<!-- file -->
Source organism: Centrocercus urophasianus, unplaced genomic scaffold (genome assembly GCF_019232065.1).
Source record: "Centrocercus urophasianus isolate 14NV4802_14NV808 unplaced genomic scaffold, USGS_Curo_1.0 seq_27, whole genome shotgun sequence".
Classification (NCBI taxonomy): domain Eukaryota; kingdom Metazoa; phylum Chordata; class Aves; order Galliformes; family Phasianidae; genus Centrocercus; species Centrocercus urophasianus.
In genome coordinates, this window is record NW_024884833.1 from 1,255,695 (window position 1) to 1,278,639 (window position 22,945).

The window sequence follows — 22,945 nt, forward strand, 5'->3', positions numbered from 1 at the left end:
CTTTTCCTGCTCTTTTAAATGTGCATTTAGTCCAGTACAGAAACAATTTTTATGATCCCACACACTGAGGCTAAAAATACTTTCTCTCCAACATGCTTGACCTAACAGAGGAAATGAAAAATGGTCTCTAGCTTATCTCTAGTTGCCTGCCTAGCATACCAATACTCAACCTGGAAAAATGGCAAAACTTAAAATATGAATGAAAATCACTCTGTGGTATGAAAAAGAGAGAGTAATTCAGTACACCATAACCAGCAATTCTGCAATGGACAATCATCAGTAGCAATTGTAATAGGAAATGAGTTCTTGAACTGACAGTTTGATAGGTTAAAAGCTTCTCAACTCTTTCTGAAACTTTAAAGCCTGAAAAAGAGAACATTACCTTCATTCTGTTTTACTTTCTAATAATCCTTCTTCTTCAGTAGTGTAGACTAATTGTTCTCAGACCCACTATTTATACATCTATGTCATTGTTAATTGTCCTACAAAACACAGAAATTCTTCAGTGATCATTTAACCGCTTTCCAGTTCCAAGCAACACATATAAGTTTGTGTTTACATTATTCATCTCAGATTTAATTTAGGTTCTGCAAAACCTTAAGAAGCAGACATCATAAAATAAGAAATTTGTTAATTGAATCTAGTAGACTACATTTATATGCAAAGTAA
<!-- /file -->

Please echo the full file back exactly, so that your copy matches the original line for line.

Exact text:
Source organism: Centrocercus urophasianus, unplaced genomic scaffold (genome assembly GCF_019232065.1).
Source record: "Centrocercus urophasianus isolate 14NV4802_14NV808 unplaced genomic scaffold, USGS_Curo_1.0 seq_27, whole genome shotgun sequence".
Classification (NCBI taxonomy): domain Eukaryota; kingdom Metazoa; phylum Chordata; class Aves; order Galliformes; family Phasianidae; genus Centrocercus; species Centrocercus urophasianus.
In genome coordinates, this window is record NW_024884833.1 from 1,255,695 (window position 1) to 1,278,639 (window position 22,945).

The window sequence follows — 22,945 nt, forward strand, 5'->3', positions numbered from 1 at the left end:
CTTTTCCTGCTCTTTTAAATGTGCATTTAGTCCAGTACAGAAACAATTTTTATGATCCCACACACTGAGGCTAAAAATACTTTCTCTCCAACATGCTTGACCTAACAGAGGAAATGAAAAATGGTCTCTAGCTTATCTCTAGTTGCCTGCCTAGCATACCAATACTCAACCTGGAAAAATGGCAAAACTTAAAATATGAATGAAAATCACTCTGTGGTATGAAAAAGAGAGAGTAATTCAGTACACCATAACCAGCAATTCTGCAATGGACAATCATCAGTAGCAATTGTAATAGGAAATGAGTTCTTGAACTGACAGTTTGATAGGTTAAAAGCTTCTCAACTCTTTCTGAAACTTTAAAGCCTGAAAAAGAGAACATTACCTTCATTCTGTTTTACTTTCTAATAATCCTTCTTCTTCAGTAGTGTAGACTAATTGTTCTCAGACCCACTATTTATACATCTATGTCATTGTTAATTGTCCTACAAAACACAGAAATTCTTCAGTGATCATTTAACCGCTTTCCAGTTCCAAGCAACACATATAAGTTTGTGTTTACATTATTCATCTCAGATTTAATTTAGGTTCTGCAAAACCTTAAGAAGCAGACATCATAAAATAAGAAATTTGTTAATTGAATCTAGTAGACTACATTTATATGCAAAGTAA